Some things about New York never change.
It’s still hard to know whether those droplets from on high are the start of a shower or air conditioner condensation.
Manhattan still runs on doormen, who are to New York what concierges are to Paris, only much better-tempered and more helpful. And with a mystical ability to find taxis. As for New York buildings that have “concierges”, they’re basically doormen who don’t go outside and hail taxis. What’s the point?
But some things are different.
Street hot dog stands increasingly seem to be giving way to street fresh fruit stands. The proprietor of same near 96th and Lex is a devout Muslim. I say this only because he would place a small none-too-clean prayer rug on the sidewalk behind some building scaffolding and pray several times a day, presumably accessing the divine in the middle of the (literally) pedestrian.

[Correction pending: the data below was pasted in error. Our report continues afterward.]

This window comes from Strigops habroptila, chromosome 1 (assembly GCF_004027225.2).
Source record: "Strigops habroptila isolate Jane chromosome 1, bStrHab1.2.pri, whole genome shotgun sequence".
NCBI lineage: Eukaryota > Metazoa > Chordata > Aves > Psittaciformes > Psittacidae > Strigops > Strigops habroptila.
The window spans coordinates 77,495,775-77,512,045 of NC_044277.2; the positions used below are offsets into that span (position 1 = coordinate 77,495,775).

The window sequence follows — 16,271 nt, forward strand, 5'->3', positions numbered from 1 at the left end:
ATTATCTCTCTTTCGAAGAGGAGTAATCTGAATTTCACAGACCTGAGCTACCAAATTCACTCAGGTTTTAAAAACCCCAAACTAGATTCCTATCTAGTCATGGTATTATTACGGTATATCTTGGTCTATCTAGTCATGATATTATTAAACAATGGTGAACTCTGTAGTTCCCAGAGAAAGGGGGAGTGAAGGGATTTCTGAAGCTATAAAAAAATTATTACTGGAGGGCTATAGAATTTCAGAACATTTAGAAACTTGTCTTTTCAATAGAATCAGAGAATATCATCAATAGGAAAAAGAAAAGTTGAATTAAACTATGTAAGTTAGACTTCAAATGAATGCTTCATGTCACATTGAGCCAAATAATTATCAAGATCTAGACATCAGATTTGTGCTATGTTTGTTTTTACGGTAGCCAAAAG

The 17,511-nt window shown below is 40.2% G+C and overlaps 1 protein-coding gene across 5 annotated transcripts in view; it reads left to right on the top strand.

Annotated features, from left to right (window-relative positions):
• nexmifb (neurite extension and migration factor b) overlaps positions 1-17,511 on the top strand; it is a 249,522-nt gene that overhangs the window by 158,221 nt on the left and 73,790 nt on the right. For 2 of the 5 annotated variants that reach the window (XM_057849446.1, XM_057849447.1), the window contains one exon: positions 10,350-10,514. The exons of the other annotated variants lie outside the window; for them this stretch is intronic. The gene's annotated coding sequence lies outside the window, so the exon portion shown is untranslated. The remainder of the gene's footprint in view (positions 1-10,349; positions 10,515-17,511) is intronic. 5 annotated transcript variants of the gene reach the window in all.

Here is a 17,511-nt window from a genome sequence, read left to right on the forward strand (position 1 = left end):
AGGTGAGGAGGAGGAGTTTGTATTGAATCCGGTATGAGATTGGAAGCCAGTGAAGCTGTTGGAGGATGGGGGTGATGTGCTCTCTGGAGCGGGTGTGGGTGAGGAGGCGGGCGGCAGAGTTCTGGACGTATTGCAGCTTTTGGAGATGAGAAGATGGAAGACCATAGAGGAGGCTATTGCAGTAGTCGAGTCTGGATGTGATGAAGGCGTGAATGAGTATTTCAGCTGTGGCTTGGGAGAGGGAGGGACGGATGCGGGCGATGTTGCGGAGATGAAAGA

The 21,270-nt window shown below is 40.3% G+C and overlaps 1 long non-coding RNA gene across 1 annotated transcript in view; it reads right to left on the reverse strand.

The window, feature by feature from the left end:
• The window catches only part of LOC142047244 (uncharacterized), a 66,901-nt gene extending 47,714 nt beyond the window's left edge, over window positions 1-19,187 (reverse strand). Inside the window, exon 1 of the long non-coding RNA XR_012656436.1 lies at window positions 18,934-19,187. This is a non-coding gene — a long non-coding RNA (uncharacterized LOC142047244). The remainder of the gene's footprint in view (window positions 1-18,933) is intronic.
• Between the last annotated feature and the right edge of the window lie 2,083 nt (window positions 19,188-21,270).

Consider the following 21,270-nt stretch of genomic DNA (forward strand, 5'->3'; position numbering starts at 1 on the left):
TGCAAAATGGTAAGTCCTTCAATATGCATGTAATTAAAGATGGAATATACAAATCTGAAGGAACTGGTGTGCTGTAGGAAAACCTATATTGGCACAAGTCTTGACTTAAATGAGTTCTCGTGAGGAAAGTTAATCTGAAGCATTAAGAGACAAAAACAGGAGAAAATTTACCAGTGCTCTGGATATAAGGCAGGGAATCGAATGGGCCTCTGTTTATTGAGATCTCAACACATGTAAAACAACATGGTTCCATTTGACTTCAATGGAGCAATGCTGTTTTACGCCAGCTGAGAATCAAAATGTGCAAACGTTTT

Grand buildings formerly occupied by banks or civic institutions are now giant drugstores, which are drugstores only in the sense that they have a small prescription dispensing area. The rest is full of over-the-counter remedies for ailments you didn’t know you had, like diet aids (one aisle over from the giant bags of candy) and the kind of miscellany you used to find at Woolworth’s.
Just as the population is being divided into the superrich and the financially insecure with no middle ground, so retail is being divided into giant brands and very small independents eking out a precarious survival. The US may have won the Cold War, but our cities are looking more and more like Soviet Russia, with limited consumer choice sold in giant outlets.
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